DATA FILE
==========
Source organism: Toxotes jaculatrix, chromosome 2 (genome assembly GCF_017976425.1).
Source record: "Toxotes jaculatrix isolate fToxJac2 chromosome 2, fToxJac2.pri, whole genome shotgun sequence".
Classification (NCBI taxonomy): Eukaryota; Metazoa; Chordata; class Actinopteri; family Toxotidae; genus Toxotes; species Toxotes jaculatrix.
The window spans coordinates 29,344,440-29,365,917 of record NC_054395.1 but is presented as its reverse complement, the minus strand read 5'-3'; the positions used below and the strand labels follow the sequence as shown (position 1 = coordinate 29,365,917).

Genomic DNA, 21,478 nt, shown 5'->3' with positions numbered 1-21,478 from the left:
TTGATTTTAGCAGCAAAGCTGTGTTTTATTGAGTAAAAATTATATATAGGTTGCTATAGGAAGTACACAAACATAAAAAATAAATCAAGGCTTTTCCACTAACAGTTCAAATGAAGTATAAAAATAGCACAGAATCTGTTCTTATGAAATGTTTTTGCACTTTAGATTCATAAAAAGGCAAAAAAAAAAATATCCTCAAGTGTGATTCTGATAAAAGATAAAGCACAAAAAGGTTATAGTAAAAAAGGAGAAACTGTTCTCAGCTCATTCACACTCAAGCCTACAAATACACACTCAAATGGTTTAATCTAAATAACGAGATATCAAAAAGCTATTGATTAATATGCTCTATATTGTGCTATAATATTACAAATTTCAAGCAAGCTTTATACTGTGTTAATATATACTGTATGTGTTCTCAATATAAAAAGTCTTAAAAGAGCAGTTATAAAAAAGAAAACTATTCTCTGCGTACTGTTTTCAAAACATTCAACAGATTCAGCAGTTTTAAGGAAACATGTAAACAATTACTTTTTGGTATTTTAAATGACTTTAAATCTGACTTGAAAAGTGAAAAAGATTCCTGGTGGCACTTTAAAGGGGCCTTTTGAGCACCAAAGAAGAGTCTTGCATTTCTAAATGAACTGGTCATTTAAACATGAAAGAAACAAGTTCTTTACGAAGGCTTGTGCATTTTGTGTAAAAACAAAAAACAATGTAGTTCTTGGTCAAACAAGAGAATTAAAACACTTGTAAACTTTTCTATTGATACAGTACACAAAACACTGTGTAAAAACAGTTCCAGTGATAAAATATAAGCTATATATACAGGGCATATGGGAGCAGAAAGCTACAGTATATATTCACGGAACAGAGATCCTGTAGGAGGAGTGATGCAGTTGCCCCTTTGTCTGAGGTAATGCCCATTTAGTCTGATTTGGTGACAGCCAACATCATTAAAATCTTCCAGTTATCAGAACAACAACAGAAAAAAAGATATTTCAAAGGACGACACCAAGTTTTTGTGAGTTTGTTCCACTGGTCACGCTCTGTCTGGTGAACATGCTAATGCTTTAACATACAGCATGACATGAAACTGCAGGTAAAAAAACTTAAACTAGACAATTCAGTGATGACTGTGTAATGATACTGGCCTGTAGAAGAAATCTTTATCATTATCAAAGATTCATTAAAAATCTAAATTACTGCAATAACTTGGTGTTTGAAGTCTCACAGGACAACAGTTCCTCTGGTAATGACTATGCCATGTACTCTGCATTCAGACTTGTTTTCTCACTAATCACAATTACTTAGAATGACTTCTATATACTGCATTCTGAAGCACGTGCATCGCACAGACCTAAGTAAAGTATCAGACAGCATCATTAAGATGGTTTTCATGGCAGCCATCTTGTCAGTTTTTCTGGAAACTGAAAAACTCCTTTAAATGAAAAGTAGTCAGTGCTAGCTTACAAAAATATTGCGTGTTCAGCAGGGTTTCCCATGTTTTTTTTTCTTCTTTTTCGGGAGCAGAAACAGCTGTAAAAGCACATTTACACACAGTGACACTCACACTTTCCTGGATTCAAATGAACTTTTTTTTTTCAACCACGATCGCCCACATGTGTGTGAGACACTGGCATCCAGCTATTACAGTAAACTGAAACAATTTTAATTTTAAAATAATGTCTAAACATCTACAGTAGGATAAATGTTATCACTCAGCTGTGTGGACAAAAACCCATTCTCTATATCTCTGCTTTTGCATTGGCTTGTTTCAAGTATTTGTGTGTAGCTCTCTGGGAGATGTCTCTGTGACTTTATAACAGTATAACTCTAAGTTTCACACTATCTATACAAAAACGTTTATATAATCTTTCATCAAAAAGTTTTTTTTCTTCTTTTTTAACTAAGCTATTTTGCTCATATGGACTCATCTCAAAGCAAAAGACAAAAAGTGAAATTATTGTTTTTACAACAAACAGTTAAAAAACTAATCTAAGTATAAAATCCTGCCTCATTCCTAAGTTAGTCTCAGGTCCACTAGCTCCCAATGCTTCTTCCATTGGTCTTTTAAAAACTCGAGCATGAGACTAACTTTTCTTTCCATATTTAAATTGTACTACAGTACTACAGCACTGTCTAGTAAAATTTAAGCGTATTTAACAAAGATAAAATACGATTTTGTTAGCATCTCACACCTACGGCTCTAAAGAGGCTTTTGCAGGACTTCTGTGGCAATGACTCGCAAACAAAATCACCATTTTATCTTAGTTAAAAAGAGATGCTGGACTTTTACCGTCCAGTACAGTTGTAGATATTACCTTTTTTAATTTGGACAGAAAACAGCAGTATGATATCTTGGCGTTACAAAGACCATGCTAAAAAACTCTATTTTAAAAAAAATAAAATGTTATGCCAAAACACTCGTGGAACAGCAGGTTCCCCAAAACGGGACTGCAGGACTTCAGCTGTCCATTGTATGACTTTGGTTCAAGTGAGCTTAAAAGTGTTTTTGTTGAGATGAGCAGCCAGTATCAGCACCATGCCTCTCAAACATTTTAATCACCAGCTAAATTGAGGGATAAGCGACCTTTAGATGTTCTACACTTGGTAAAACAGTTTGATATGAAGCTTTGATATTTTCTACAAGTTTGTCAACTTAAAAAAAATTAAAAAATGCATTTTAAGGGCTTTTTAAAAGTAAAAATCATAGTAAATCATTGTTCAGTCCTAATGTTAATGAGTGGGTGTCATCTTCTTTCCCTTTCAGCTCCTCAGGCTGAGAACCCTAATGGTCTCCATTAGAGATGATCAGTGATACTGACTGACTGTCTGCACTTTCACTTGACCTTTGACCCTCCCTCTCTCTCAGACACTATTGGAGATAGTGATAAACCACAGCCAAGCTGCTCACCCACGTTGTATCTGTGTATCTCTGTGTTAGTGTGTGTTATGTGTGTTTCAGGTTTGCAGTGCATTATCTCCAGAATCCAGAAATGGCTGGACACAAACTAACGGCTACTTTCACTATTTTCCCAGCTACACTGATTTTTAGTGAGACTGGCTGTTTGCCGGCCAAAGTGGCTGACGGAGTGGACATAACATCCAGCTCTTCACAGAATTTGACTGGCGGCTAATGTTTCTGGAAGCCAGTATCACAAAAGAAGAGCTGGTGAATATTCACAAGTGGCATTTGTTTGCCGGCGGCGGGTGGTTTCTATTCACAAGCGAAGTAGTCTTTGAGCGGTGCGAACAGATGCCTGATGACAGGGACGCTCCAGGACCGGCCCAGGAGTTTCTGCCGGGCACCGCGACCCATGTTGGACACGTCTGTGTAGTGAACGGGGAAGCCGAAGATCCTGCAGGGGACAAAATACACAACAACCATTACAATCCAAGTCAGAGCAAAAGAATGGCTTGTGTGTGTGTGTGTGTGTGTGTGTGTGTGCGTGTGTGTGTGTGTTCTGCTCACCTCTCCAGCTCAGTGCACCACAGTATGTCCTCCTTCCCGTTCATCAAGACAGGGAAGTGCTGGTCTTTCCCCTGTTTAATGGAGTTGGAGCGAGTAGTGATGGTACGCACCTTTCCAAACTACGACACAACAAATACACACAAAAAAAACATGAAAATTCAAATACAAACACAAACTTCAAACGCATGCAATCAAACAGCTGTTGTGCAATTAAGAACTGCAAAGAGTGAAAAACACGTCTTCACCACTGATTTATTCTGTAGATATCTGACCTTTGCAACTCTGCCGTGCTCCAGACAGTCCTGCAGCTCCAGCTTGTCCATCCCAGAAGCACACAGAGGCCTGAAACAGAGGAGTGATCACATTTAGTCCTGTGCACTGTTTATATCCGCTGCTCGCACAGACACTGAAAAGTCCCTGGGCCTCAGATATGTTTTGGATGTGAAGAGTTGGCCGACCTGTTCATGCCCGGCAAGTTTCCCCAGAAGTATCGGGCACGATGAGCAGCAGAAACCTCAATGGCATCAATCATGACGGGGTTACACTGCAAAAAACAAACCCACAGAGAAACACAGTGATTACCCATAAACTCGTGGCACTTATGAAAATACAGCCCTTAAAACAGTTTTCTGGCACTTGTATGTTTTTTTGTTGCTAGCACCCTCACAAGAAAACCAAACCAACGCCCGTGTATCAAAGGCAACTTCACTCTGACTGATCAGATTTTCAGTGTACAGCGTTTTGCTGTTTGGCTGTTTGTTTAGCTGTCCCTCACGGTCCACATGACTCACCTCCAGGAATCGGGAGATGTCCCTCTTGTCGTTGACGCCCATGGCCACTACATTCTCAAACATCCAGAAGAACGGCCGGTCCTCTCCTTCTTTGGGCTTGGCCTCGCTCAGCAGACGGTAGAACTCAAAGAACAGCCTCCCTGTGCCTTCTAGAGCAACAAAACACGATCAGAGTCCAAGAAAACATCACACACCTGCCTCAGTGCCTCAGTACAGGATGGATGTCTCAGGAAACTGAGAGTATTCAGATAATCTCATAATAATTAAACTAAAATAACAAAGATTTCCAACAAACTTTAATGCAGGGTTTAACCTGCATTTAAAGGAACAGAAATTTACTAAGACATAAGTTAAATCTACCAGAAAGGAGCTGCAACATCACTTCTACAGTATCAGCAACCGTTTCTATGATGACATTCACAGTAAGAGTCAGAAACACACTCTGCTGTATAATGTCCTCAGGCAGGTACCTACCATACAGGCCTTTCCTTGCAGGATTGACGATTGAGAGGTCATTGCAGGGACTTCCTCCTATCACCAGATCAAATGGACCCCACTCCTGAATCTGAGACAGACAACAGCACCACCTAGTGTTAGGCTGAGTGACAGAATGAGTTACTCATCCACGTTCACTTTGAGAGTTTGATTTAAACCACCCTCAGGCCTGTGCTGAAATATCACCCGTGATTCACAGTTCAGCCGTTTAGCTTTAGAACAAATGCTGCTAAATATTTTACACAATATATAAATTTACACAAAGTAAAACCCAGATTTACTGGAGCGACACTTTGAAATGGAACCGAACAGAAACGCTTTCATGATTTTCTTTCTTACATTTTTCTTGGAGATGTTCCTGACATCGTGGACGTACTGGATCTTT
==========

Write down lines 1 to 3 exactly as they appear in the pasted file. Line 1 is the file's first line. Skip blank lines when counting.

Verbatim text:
Source organism: Toxotes jaculatrix, chromosome 2 (genome assembly GCF_017976425.1).
Source record: "Toxotes jaculatrix isolate fToxJac2 chromosome 2, fToxJac2.pri, whole genome shotgun sequence".
Classification (NCBI taxonomy): Eukaryota; Metazoa; Chordata; class Actinopteri; family Toxotidae; genus Toxotes; species Toxotes jaculatrix.